The UX pyramid

When we think about the levels of impact and meaning UX design can have, the UX pyramid is a useful mental model. It shows us that applications can not only be useful, but also convenient, pleasurable and meaningful. The base line is about reliability, functionality and usability.


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What is your superpower? I dunno. We all know this type of workshop ice breakers. What am I good at? What do I love? What does the world need? What can I get paid for? If you combine all these questions, you will find the reason you exist, your Ikigai.


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Change is something that is not controllable. To call the process of change change management implies that it can be controlled, that all you need is a sound strategy and a plan to create change. It creates the illusion that managers can come up with that plan and then everything will be changed according to plan. My experience with change is different. Here are some of the lessons I learned from various change processes…

1. Big words don’t change things.

Artificially created senses of urgency in powerpoint decks don’t change things. Stop pretending they do. Big words will come up during changes. Accept that most of them will be bullshit. You’ll laugh at them later and see that change came from somewhere else. Don’t be afraid to use big words that turn out to be stupid. It’s all part of the change process. …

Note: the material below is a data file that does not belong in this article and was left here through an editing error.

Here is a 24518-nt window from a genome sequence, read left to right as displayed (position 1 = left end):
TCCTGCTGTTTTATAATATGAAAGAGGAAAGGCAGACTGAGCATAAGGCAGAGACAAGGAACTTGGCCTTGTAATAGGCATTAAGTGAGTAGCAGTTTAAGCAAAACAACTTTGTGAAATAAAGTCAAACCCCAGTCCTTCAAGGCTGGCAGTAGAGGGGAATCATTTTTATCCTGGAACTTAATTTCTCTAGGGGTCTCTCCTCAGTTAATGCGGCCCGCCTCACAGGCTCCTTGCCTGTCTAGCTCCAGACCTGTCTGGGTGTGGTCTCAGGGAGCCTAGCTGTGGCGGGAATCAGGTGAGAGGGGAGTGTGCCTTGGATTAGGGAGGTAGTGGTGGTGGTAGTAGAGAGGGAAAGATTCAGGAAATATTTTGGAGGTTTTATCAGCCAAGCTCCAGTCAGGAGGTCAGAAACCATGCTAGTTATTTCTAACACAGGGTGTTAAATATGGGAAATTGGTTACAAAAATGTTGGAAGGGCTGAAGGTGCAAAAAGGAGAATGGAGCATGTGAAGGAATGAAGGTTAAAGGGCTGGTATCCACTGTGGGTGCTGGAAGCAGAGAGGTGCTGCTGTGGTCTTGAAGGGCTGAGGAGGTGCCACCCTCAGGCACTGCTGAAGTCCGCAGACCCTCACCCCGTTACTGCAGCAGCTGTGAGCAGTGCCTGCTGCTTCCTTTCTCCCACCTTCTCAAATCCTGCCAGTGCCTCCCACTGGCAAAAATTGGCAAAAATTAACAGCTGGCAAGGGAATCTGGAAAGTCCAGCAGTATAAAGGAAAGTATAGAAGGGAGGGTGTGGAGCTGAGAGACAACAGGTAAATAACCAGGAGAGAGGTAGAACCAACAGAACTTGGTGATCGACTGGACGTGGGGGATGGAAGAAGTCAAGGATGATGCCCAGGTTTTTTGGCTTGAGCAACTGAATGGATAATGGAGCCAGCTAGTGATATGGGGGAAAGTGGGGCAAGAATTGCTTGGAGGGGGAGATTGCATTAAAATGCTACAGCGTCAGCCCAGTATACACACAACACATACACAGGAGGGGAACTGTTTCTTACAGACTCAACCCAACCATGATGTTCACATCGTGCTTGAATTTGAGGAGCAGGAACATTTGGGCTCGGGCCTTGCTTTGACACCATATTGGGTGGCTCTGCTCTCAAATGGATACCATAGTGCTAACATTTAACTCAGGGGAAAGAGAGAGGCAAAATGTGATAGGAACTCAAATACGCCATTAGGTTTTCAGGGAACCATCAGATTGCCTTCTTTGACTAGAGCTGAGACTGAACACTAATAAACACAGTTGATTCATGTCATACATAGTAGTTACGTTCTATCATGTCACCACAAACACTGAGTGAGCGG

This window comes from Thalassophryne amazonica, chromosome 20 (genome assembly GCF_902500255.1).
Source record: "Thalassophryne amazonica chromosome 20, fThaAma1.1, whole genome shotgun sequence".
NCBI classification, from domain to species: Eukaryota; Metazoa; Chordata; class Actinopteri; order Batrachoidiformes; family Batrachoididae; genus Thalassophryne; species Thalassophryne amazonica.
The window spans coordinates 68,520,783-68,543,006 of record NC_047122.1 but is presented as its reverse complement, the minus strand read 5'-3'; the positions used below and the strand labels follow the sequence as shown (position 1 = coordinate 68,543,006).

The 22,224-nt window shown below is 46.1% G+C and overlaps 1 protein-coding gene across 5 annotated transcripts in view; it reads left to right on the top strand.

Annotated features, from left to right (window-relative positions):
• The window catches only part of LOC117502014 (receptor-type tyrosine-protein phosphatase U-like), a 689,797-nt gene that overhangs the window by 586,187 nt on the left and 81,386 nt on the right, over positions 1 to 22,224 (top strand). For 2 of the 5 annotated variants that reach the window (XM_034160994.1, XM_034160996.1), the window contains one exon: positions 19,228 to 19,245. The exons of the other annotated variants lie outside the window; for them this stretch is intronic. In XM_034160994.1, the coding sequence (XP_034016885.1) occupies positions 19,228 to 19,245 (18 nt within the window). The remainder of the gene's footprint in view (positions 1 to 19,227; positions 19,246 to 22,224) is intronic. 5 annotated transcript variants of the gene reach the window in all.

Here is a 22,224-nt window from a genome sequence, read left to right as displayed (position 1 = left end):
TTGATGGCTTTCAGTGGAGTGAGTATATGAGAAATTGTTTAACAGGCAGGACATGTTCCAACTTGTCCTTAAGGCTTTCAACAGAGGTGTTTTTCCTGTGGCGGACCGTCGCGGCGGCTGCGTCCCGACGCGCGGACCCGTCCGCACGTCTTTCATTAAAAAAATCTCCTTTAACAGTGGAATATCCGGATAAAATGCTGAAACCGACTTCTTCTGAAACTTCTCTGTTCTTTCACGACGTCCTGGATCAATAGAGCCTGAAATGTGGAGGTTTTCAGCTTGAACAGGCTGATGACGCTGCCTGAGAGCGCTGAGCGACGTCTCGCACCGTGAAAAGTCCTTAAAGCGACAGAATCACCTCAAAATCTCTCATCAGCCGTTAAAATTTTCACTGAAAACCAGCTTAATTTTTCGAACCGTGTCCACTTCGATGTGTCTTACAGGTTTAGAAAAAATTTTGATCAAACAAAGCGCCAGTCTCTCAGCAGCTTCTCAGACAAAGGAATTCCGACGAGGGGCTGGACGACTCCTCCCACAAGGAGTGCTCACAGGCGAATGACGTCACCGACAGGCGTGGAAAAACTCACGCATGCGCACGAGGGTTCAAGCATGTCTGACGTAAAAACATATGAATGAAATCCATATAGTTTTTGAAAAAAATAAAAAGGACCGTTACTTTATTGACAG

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When it comes to digital transformation, a lot of disciplines need to come together. This is complex. They don’t all seem to come together from the start. There seems so be some kind of evolution in digital transformation in which an organization goes through phases, insights, crisises. There seems to be a ladder that needs to be climbed in which progressive insight leads to new challenges. I look at this from a designer’s perspective. Design can add a lot of value on this journey. But not all steps are equal and if I look at these phases, I see design offering value in different ways in the different phases. But before I dive into the ways design can add value in all these phases, I wanted to check if this ladder of digital transformation makes sense to you. So please have a look at it and let me know if this is an adequate representation of the journey that digital transformation is.

Here is the model I came up with until now:


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How can a designer add the most value? That question is one of the questions that occupy my mind. On a personal level, there is a drive to be valuable but also on a professional level. Valuable can be measured in terms of business value. That is the most direct way to add value in a professional context. But I also see it in a broader context. The well-being of humankind is also something that can be increased through business activities. …